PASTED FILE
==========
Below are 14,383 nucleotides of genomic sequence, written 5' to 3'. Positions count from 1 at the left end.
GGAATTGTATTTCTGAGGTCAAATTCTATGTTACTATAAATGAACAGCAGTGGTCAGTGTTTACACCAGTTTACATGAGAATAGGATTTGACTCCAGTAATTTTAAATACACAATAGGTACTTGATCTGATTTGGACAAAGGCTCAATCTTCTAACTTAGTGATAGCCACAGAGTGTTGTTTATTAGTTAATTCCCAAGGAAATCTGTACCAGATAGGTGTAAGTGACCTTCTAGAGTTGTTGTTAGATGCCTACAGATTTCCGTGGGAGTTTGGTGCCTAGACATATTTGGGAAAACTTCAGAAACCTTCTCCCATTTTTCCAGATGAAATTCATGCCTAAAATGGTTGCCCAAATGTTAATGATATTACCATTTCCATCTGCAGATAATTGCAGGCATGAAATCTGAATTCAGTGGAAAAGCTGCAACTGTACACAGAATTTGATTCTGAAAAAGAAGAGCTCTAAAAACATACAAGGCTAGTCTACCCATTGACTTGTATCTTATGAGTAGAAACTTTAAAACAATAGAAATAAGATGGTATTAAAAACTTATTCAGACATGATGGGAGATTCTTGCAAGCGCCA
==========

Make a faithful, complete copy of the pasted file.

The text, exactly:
Below are 14,383 nucleotides of genomic sequence, written 5' to 3'. Positions count from 1 at the left end.
GGAATTGTATTTCTGAGGTCAAATTCTATGTTACTATAAATGAACAGCAGTGGTCAGTGTTTACACCAGTTTACATGAGAATAGGATTTGACTCCAGTAATTTTAAATACACAATAGGTACTTGATCTGATTTGGACAAAGGCTCAATCTTCTAACTTAGTGATAGCCACAGAGTGTTGTTTATTAGTTAATTCCCAAGGAAATCTGTACCAGATAGGTGTAAGTGACCTTCTAGAGTTGTTGTTAGATGCCTACAGATTTCCGTGGGAGTTTGGTGCCTAGACATATTTGGGAAAACTTCAGAAACCTTCTCCCATTTTTCCAGATGAAATTCATGCCTAAAATGGTTGCCCAAATGTTAATGATATTACCATTTCCATCTGCAGATAATTGCAGGCATGAAATCTGAATTCAGTGGAAAAGCTGCAACTGTACACAGAATTTGATTCTGAAAAAGAAGAGCTCTAAAAACATACAAGGCTAGTCTACCCATTGACTTGTATCTTATGAGTAGAAACTTTAAAACAATAGAAATAAGATGGTATTAAAAACTTATTCAGACATGATGGGAGATTCTTGCAAGCGCCA